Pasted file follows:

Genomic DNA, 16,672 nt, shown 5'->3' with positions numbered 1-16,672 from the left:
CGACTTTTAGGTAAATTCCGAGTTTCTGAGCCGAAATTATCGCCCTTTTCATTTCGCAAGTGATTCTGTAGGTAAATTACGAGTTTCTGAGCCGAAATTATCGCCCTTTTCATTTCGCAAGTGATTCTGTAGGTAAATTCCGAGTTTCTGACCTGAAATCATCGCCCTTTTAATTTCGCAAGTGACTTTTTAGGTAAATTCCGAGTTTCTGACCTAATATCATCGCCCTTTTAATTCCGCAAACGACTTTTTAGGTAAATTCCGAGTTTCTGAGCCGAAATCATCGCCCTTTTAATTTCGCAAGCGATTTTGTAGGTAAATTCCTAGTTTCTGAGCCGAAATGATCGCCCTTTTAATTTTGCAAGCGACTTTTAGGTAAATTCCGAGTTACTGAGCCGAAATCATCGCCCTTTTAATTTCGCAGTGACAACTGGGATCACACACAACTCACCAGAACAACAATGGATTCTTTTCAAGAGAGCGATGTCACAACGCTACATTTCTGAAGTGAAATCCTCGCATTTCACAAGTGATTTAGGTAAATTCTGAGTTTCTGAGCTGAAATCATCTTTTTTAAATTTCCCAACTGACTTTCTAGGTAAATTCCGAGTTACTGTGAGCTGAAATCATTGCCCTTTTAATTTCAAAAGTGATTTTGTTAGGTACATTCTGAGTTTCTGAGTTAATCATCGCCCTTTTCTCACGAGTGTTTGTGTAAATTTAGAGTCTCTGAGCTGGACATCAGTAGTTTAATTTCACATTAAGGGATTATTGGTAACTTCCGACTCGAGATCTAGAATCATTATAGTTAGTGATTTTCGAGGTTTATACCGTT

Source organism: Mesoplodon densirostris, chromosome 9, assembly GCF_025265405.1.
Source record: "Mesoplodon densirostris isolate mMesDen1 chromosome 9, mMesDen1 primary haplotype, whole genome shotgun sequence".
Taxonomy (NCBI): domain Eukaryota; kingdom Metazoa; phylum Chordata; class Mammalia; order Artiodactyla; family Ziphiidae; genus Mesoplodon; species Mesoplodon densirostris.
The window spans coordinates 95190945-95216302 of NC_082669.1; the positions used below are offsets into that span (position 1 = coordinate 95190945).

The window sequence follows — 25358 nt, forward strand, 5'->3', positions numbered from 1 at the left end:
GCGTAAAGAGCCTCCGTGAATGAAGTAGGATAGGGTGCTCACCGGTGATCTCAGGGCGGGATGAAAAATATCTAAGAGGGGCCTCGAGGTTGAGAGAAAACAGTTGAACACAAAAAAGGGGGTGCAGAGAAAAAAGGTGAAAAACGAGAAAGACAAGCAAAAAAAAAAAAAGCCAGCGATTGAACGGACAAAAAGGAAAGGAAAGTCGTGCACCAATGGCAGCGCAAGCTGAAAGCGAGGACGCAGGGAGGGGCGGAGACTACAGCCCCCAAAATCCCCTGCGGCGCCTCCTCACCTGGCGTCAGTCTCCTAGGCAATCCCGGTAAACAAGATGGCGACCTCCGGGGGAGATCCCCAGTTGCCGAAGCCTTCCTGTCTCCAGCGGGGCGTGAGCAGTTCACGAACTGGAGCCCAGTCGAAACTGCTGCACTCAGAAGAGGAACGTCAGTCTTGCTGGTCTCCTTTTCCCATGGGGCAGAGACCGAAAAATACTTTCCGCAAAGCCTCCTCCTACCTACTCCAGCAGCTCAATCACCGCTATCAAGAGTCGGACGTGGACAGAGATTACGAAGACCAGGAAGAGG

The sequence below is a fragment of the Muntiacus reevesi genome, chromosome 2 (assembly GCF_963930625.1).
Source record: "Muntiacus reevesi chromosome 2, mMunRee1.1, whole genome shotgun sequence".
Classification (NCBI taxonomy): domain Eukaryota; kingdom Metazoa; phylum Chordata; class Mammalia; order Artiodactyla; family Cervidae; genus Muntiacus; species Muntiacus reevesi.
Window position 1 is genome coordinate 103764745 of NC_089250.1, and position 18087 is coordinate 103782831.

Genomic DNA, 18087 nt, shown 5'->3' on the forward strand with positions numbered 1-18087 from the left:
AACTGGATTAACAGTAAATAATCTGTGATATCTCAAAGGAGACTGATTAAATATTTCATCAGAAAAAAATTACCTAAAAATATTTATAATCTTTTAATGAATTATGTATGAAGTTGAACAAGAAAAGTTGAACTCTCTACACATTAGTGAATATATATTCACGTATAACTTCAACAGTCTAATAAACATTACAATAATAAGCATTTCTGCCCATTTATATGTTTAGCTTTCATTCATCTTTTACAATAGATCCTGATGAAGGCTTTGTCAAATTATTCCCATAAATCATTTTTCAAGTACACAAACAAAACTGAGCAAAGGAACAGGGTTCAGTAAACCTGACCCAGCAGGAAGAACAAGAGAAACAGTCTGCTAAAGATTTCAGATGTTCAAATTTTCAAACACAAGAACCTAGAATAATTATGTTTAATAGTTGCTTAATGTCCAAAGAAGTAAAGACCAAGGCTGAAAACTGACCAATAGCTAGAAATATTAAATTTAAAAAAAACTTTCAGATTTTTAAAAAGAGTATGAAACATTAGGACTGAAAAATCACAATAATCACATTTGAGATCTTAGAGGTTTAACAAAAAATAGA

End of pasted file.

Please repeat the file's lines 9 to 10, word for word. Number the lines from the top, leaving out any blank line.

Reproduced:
The sequence below is a fragment of the Muntiacus reevesi genome, chromosome 2 (assembly GCF_963930625.1).
Source record: "Muntiacus reevesi chromosome 2, mMunRee1.1, whole genome shotgun sequence".